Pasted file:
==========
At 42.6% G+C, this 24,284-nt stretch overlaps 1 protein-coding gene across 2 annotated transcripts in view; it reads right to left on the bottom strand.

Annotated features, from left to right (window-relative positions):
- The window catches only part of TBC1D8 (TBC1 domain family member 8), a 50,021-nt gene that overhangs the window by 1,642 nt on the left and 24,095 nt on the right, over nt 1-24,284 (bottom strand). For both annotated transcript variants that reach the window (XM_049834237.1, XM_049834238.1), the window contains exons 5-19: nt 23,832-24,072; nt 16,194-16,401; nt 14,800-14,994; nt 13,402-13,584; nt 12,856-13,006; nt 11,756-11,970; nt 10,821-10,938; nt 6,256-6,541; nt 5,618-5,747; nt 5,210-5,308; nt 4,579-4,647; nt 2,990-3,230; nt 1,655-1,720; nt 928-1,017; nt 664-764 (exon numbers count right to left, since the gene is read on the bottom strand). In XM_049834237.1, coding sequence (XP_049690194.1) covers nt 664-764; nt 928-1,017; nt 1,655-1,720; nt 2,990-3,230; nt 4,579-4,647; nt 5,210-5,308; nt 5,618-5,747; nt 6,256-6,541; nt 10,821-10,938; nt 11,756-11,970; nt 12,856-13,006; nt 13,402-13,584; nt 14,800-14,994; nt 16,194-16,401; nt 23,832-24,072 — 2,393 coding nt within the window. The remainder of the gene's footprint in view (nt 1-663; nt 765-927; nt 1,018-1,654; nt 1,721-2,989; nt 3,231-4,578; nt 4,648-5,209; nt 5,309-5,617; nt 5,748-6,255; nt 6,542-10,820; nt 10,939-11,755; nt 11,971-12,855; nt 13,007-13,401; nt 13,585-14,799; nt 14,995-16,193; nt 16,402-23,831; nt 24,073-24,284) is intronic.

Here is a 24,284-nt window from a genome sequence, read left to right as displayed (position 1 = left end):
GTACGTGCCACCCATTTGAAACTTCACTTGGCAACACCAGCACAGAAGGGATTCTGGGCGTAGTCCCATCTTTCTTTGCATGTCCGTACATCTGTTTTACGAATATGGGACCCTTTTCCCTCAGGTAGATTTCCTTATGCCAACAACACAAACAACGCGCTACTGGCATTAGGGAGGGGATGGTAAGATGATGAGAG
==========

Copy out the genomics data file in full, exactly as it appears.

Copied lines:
At 42.6% G+C, this 24,284-nt stretch overlaps 1 protein-coding gene across 2 annotated transcripts in view; it reads right to left on the bottom strand.

Annotated features, from left to right (window-relative positions):
- The window catches only part of TBC1D8 (TBC1 domain family member 8), a 50,021-nt gene that overhangs the window by 1,642 nt on the left and 24,095 nt on the right, over nt 1-24,284 (bottom strand). For both annotated transcript variants that reach the window (XM_049834237.1, XM_049834238.1), the window contains exons 5-19: nt 23,832-24,072; nt 16,194-16,401; nt 14,800-14,994; nt 13,402-13,584; nt 12,856-13,006; nt 11,756-11,970; nt 10,821-10,938; nt 6,256-6,541; nt 5,618-5,747; nt 5,210-5,308; nt 4,579-4,647; nt 2,990-3,230; nt 1,655-1,720; nt 928-1,017; nt 664-764 (exon numbers count right to left, since the gene is read on the bottom strand). In XM_049834237.1, coding sequence (XP_049690194.1) covers nt 664-764; nt 928-1,017; nt 1,655-1,720; nt 2,990-3,230; nt 4,579-4,647; nt 5,210-5,308; nt 5,618-5,747; nt 6,256-6,541; nt 10,821-10,938; nt 11,756-11,970; nt 12,856-13,006; nt 13,402-13,584; nt 14,800-14,994; nt 16,194-16,401; nt 23,832-24,072 — 2,393 coding nt within the window. The remainder of the gene's footprint in view (nt 1-663; nt 765-927; nt 1,018-1,654; nt 1,721-2,989; nt 3,231-4,578; nt 4,648-5,209; nt 5,309-5,617; nt 5,748-6,255; nt 6,542-10,820; nt 10,939-11,755; nt 11,971-12,855; nt 13,007-13,401; nt 13,585-14,799; nt 14,995-16,193; nt 16,402-23,831; nt 24,073-24,284) is intronic.

Here is a 24,284-nt window from a genome sequence, read left to right as displayed (position 1 = left end):
GTACGTGCCACCCATTTGAAACTTCACTTGGCAACACCAGCACAGAAGGGATTCTGGGCGTAGTCCCATCTTTCTTTGCATGTCCGTACATCTGTTTTACGAATATGGGACCCTTTTCCCTCAGGTAGATTTCCTTATGCCAACAACACAAACAACGCGCTACTGGCATTAGGGAGGGGATGGTAAGATGATGAGAG